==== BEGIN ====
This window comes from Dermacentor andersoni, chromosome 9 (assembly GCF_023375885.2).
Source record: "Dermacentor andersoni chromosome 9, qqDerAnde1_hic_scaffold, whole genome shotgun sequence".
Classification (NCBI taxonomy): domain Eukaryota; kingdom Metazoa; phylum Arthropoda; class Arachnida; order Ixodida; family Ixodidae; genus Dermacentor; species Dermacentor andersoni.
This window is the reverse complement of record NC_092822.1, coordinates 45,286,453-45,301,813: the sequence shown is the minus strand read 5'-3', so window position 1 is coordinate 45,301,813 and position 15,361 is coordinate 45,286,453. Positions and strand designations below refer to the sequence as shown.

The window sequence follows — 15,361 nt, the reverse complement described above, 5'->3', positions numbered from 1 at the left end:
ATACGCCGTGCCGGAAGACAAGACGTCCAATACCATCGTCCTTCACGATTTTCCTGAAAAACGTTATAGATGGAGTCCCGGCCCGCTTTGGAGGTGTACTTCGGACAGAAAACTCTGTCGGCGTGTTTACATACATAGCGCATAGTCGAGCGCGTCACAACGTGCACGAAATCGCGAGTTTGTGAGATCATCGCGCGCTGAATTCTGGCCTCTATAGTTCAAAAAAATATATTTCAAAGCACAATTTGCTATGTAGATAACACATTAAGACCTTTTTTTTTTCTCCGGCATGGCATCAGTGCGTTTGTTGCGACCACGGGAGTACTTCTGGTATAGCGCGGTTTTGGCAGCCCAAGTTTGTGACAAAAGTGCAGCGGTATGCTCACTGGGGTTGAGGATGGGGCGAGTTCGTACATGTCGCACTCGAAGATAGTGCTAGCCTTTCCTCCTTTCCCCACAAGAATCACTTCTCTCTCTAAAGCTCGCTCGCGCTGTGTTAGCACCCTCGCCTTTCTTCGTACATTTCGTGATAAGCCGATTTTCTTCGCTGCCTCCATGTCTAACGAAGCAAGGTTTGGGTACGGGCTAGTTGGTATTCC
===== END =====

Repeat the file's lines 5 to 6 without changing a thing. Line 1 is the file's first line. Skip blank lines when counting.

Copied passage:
The window sequence follows — 15,361 nt, the reverse complement described above, 5'->3', positions numbered from 1 at the left end:
ATACGCCGTGCCGGAAGACAAGACGTCCAATACCATCGTCCTTCACGATTTTCCTGAAAAACGTTATAGATGGAGTCCCGGCCCGCTTTGGAGGTGTACTTCGGACAGAAAACTCTGTCGGCGTGTTTACATACATAGCGCATAGTCGAGCGCGTCACAACGTGCACGAAATCGCGAGTTTGTGAGATCATCGCGCGCTGAATTCTGGCCTCTATAGTTCAAAAAAATATATTTCAAAGCACAATTTGCTATGTAGATAACACATTAAGACCTTTTTTTTTTCTCCGGCATGGCATCAGTGCGTTTGTTGCGACCACGGGAGTACTTCTGGTATAGCGCGGTTTTGGCAGCCCAAGTTTGTGACAAAAGTGCAGCGGTATGCTCACTGGGGTTGAGGATGGGGCGAGTTCGTACATGTCGCACTCGAAGATAGTGCTAGCCTTTCCTCCTTTCCCCACAAGAATCACTTCTCTCTCTAAAGCTCGCTCGCGCTGTGTTAGCACCCTCGCCTTTCTTCGTACATTTCGTGATAAGCCGATTTTCTTCGCTGCCTCCATGTCTAACGAAGCAAGGTTTGGGTACGGGCTAGTTGGTATTCC